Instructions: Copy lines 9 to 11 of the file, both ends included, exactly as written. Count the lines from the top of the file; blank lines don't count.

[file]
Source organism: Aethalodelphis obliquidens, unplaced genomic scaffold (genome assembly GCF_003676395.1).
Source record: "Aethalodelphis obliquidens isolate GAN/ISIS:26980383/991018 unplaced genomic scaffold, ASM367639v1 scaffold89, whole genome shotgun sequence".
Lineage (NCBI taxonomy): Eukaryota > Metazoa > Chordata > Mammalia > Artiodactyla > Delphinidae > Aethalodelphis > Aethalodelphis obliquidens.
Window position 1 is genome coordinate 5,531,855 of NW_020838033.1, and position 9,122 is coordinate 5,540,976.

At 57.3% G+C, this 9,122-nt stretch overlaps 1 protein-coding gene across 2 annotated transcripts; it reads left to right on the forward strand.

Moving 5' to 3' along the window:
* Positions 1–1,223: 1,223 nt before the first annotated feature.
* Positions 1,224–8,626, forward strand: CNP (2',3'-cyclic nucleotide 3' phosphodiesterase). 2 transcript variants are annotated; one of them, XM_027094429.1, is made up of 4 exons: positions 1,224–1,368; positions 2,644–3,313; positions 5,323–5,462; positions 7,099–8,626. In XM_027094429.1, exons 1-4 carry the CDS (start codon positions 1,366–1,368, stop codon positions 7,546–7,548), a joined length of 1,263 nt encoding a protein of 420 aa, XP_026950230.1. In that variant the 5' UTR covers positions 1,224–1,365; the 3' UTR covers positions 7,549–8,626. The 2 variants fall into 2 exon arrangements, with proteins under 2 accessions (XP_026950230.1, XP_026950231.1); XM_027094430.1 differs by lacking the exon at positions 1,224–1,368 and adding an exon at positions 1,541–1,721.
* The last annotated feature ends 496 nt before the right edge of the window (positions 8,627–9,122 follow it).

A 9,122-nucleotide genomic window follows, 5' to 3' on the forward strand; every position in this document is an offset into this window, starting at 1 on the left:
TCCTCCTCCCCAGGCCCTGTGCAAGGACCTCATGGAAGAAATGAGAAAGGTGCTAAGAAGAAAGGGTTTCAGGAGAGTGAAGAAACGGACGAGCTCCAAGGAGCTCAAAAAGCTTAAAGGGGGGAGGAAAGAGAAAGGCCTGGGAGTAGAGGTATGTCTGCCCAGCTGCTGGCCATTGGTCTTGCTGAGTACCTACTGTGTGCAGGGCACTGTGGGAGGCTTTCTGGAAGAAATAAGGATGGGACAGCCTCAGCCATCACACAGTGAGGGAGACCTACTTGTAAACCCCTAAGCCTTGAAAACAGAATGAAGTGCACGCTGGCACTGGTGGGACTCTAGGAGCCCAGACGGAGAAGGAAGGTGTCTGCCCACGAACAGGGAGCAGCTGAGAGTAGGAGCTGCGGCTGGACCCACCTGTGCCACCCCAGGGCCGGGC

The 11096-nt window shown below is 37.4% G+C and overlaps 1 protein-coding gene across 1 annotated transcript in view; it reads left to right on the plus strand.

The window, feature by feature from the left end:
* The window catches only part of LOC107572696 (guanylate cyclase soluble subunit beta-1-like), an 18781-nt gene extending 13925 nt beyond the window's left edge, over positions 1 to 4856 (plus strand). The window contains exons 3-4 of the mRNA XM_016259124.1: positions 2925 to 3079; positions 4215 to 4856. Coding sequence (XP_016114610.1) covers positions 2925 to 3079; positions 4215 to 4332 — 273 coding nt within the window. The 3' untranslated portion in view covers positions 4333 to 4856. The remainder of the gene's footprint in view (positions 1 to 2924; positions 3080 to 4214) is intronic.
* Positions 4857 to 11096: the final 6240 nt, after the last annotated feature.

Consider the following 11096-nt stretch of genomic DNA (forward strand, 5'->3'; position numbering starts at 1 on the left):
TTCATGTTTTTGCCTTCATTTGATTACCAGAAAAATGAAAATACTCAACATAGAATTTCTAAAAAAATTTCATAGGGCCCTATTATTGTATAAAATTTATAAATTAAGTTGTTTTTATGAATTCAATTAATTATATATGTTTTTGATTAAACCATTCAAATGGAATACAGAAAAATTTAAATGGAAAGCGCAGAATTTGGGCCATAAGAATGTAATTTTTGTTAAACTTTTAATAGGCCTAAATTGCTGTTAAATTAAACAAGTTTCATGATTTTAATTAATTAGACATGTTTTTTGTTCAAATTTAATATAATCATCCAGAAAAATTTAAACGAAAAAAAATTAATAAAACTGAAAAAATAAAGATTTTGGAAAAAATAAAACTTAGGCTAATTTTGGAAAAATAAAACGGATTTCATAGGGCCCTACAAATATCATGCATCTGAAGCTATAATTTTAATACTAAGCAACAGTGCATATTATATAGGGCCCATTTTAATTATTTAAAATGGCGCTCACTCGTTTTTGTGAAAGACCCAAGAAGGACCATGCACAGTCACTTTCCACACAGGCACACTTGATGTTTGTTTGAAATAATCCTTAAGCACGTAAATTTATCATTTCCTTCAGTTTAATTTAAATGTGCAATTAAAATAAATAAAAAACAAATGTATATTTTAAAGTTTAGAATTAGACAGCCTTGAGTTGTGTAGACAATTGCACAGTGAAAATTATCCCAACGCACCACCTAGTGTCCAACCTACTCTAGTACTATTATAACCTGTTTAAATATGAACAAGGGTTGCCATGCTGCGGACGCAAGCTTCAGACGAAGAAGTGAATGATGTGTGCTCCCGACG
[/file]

* The last annotated feature ends 496 nt before the right edge of the window (positions 8,627–9,122 follow it).

A 9,122-nucleotide genomic window follows, 5' to 3' on the forward strand; every position in this document is an offset into this window, starting at 1 on the left:
TCCTCCTCCCCAGGCCCTGTGCAAGGACCTCATGGAAGAAATGAGAAAGGTGCTAAGAAGAAAGGGTTTCAGGAGAGTGAAGAAACGGACGAGCTCCAAGGAGCTCAAAAAGCTTAAAGGGGGGAGGAAAGAGAAAGGCCTGGGAGTAGAGGTATGTCTGCCCAGCTGCTGGCCATTGGTCTTGCTGAGTACCTACTGTGTGCAGGGCACTGTGGGAGGCTTTCTGGAAGAAATAAGGATGGGACAGCCTCAGCCATCACACAGTGAGGGAGACCTACTTGTAAACCCCTAAGCCTTGAAAACAGAATGAAGTGCACGCTGGCACTGGTGGGACTCTAGGAGCCCAGACGGAGAAGGAAGGTGTCTGCCCACGAACAGGGAGCAGCTGAGAGTAGGAGCTGCGGCTGGACCCACCTGTGCCACCCCAGGGCCGGGC